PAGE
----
He went on to cite a younger generation that simply does not see the crisis that threatens to engulf them, a leaning toward frugality reflected in the high national savings ratio and housewives actually welcoming deflation because while the bread-winner’s pay check is smaller, they are still saving money as shops cut prices.

“In conclusion, following this path (of reform) is nothing but following a route to normality; what is difficult is going from a vertical economy to a horizontal one,” he said.

Gerard Lyons, chief economist and head of global research at Standard Chartered Bank, began his presentation with the upbeat message that “not everything in Japan is as bad as it seems.” But he then tempered that statement by outlining just how bad the economic situation may get if the problems are not addressed.

He identified the interrelated, core problems as the lack of a sense of urgency in Japan, an outdated fiscal policy and the problem of bad debts, underlying structural needs and the urgent need for banking sector problems to be resolved.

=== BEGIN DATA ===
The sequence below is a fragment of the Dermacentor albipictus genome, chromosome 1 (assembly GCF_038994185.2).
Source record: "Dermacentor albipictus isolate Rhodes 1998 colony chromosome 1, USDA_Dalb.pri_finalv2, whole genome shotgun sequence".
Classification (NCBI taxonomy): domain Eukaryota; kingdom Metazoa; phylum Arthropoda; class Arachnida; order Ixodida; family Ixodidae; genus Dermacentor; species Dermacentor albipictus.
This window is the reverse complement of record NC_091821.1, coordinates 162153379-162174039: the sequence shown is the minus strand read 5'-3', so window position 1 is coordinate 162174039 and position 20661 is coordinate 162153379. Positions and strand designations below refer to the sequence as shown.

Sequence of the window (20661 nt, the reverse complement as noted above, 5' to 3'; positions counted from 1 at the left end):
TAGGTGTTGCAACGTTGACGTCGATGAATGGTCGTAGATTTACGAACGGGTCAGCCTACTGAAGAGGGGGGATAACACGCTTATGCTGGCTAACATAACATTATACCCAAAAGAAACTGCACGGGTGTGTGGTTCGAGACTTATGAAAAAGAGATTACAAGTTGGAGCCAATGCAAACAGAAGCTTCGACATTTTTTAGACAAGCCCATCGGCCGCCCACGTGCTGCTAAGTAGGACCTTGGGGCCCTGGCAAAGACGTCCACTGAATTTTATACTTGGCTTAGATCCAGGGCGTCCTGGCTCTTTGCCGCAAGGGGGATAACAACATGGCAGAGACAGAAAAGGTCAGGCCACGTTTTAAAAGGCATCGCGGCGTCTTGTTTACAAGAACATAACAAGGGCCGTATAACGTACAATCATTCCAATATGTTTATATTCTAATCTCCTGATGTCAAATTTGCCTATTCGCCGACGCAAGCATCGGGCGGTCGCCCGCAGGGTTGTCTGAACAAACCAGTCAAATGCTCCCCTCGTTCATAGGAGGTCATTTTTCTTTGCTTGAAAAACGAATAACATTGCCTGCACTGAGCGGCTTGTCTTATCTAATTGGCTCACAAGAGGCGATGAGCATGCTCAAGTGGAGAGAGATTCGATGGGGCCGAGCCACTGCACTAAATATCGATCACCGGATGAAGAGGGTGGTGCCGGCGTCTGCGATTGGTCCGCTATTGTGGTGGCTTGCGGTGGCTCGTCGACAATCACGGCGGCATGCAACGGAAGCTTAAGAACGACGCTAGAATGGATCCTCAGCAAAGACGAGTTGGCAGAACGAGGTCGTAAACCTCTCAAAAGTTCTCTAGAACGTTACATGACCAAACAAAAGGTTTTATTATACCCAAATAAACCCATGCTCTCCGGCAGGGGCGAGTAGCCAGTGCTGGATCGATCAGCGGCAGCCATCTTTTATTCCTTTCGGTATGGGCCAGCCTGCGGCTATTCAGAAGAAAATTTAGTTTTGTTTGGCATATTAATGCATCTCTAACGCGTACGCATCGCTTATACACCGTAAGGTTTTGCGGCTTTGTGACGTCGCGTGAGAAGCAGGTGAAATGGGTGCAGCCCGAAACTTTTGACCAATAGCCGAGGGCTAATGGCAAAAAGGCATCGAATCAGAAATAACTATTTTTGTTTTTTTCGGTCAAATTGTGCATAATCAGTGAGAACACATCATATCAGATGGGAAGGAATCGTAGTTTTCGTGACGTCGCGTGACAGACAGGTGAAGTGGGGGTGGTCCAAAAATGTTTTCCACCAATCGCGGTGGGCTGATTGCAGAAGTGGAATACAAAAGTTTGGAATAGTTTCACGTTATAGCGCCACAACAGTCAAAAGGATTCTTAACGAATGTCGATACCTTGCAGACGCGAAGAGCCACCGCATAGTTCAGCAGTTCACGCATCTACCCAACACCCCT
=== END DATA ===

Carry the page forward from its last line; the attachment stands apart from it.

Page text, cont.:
“Another big problem,” he said, “is that Japan spends too much time listening to U.S. economists.” Japan followed Washington’s lead and reveled in the bubble economy before heeding the call to relax fiscal policy, which resulted in a huge national debt. Now the U.S. is telling Tokyo to again follow its policy — but would that be the right move for Japan?

Japan’s real problems began in 1997, Lyons said, when employment was still steady despite the burst of the bubble economy; fiscal policy concerns only arose when the consumption tax was raised and it became clear that the weak yen policy was not working.

Lyons also identified the twin problems bedeviling the financial sector as being both demand and supply side, and suggested that solutions are needed to counteract them over both the short and long terms. He added that within the financial sector, the key to any recovery is the banking industry, which made excessive loans to the construction, retail and real estate industries back in the bubble years.

“Japanese banks need to develop greater risk-management skills and need to become more dynamic,” he said, adding that authorities have defined their goal as having a market like those in Britain or the U.S. — but to achieve the aim of being fair, free and global they must first rid themselves of their bad loans.